MR PRICE: We have had a number of conversations with senior officials in both countries. I wouldn’t want to detail the contents of those, but we have made clear to officials in both countries, to officials in the region, we have also made clear publicly that we are prepared to engage bilaterally as well as multilaterally, in any way that would be constructive to bring about an immediate end to this violence and more broadly a de-escalation of tensions going forward.
MR PRICE: Same topic?
MR PRICE: Ultimately – ultimately, we’re doing what is in the best interests of the people of Afghanistan, putting in place the safeguards to see to it and the auditing structures to see to it that these funds are used as they were intended.
QUESTION: Okay, that’s fine, but how long is it going to take for the money, the 3.5 billion, which you guys have right now, to get to the BIS? And then how long is it going to take for it to get from the BIS to any group, whoever it is, that would actually help Afghanistan?
For example, demonstrating its independence from political influence and interference, demonstrating it has instituted adequate anti-money laundering and countering the financing of terrorism controls, complete a third-party needs assessment, and onboard a reputable third-party monitor. Those steps have not taken place yet. We’ve made very clear to the Taliban those are the kinds of steps that would need to occur before we could consider recapitalization.
QUESTION:  Sorry, Ned. You mentioned that – what this – you gave two examples of what this money might go to. One was electricity – paying – and the other one was paying arrears to international financial institutions.
QUESTION: And I’m sorry to interrupt you, but look, the whole idea – you started off by saying you’re going to address the question of fungibility. The point is that they don’t need access to these funds directly. If you’re going to pay their debts to the IMF and the World Bank and whoever else, then they don’t —
They want sanctions relief. It’s very clear that the Taliban want to engage in broader economic activity with the international community. They want to be able to travel freely. The international community has made clear that while the Taliban systemically deprives half or more – in some cases much more – of its population of fundamental rights, that there will be no such sanctions relief.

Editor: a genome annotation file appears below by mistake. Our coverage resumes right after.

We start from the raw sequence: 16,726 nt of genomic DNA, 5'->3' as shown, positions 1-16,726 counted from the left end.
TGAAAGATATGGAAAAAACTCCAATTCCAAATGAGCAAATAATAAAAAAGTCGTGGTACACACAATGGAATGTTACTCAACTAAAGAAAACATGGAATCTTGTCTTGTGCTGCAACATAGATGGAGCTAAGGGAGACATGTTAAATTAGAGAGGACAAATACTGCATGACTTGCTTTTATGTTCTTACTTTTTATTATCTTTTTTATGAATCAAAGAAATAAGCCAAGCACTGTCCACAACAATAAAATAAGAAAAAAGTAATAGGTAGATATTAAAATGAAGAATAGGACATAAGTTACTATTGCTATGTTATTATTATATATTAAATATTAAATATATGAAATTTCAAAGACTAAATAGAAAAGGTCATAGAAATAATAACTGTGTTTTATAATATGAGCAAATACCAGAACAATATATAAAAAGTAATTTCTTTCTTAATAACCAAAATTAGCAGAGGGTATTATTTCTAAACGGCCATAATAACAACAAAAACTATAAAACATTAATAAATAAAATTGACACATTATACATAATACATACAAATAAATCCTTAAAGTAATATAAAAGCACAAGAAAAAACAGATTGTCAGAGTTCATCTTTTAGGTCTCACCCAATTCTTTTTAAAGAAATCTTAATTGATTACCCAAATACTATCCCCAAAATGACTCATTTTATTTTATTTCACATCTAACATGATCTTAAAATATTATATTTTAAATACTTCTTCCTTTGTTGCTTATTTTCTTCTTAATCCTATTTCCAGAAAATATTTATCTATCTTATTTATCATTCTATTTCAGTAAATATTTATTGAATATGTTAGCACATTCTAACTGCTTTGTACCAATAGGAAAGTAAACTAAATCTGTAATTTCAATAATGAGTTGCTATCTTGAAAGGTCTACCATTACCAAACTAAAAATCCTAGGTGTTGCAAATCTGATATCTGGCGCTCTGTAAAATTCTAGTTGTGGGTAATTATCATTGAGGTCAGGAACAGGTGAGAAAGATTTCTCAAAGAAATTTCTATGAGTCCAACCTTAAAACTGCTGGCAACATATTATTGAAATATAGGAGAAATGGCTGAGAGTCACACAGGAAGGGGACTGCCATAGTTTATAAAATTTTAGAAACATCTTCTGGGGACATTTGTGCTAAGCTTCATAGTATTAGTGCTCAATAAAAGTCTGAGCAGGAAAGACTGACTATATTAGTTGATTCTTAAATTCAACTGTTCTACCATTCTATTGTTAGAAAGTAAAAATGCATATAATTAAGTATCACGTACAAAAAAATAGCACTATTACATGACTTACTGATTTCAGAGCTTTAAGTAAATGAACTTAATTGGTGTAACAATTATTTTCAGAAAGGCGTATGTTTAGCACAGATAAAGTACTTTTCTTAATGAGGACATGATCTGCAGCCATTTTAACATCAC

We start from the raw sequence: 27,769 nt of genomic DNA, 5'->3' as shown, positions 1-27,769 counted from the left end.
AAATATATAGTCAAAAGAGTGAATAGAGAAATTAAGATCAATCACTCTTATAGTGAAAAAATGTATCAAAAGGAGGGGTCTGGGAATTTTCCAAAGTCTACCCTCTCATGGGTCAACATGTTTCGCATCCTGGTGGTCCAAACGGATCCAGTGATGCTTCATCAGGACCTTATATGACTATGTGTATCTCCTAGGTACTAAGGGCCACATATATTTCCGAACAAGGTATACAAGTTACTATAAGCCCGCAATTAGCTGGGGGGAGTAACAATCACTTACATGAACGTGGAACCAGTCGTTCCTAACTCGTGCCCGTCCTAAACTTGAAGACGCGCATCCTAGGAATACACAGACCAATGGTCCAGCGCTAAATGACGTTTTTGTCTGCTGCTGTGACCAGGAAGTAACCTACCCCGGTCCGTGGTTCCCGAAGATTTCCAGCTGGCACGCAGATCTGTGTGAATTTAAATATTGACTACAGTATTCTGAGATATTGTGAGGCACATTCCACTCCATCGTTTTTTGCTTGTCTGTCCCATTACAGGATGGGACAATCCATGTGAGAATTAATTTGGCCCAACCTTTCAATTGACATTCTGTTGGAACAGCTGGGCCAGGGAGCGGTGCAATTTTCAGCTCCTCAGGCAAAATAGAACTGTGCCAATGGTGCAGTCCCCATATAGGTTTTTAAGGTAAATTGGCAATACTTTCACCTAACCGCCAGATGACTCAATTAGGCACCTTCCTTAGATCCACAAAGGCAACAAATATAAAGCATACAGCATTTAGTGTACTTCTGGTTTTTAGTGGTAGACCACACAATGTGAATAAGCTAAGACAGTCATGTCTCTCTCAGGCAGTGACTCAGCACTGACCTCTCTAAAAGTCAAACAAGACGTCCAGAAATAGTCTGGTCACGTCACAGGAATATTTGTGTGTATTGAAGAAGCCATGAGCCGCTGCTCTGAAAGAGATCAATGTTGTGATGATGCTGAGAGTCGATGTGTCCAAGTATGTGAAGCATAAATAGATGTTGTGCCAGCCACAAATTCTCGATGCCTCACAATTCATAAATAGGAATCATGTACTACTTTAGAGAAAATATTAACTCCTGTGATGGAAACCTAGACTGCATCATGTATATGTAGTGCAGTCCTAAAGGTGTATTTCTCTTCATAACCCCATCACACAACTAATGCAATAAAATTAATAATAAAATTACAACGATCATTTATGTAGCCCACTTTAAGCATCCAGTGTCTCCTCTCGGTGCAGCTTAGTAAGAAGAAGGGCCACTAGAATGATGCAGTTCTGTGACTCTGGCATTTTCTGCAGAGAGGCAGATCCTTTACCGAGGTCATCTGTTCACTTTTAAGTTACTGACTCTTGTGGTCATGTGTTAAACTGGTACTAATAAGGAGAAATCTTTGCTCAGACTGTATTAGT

QUESTION: No, I get it, but what’s —
QUESTION: What’s the evidence that they want to go anywhere other than New York for UNGA?
MR PRICE:  I’m just not going to speak to any specific country or region in this context. It is a universal concern.
QUESTION: Huh? Deputy, I’m sorry.
QUESTION: — that means an applicant, but it doesn’t include their family members who may be applying with them? Is that right?
Of course, families are perfectly free to engage and to consult with outside voices, with outside entities. But again, we want to make sure that any outside effort is fully and transparently coordinated with us, and in this case we believe that any efforts that fall outside of that officially designated channel have the potential to complicate what is already an extraordinarily complicated challenge that we face – Russia’s practice of detaining Americans wrongfully, including in this case Paul Whelan and Brittney Griner.
QUESTION: Can you just say more about that trip and —
QUESTION:  Very briefly on Turkey’s role. Erdoğan said they support Azerbaijan and there might be consequences, as he said, for Armenia, kind of blaming the victim. And Putin, president of Russia, and Erdoğan might discuss the situation in Armenia later this week. Have you had any talks with your Turkish counterparts considering Turkey’s growing role and kind of support to Azerbaijan, to one side of the conflict?
MR PRICE: I – I think I was clear. I’ll leave it to you.
MR PRICE: Yes.
MR PRICE:  Secretary Blinken, Ambassador Reeker, Assistant Secretary Donfried, others in her bureau have had a number of conversations, including with Armenia and Azerbaijan, but with other concerned stakeholders and partners. Not in a position to detail all of those engagements, but as I said yesterday, we are going to remain deeply engaged in the diplomacy. We are prepared to do all we can on a bilateral basis, on a multilateral basis, to see to it that these hostilities come to an end and that tensions are de-escalated.
QUESTION: It’s been reported that ex-Governor Richardson is in Moscow this week, presumably to try and help or release the U.S. prisoners there. Do you have any details of that trip? Would – do you support it? Do you condemn it? Do you think it would be helpful? What can you say to that? And have you, the State Department itself, been in contact with the ex-governor?
MR PRICE: Well, it will be up to the board to make those decisions. These are trustees from the United States, from the Government of Switzerland – there are two independent Afghan trustees as well. They in turn will make those decisions. There is a vetted list of sources for disbursement. But just to give you a flavor for what these sorts of macroeconomic infusions could look like, for example, to make payments for critical imports like electricity, that is something that could – we could envision the fund doing. To pay arrears at international financial institutions, the types of activities that are separate and apart from the day-to-day welfare that our humanitarian assistance and the humanitarian assistance of the international community is designed for. This has a very specific purpose that is separate from that.
MR PRICE: Go ahead, yeah.
MR PRICE: Go ahead, yeah.
MR PRICE: Go ahead, yeah.
QUESTION: And the 17 doesn’t include the 15 that were already granted, right?
Anything else on Afghanistan? Sure.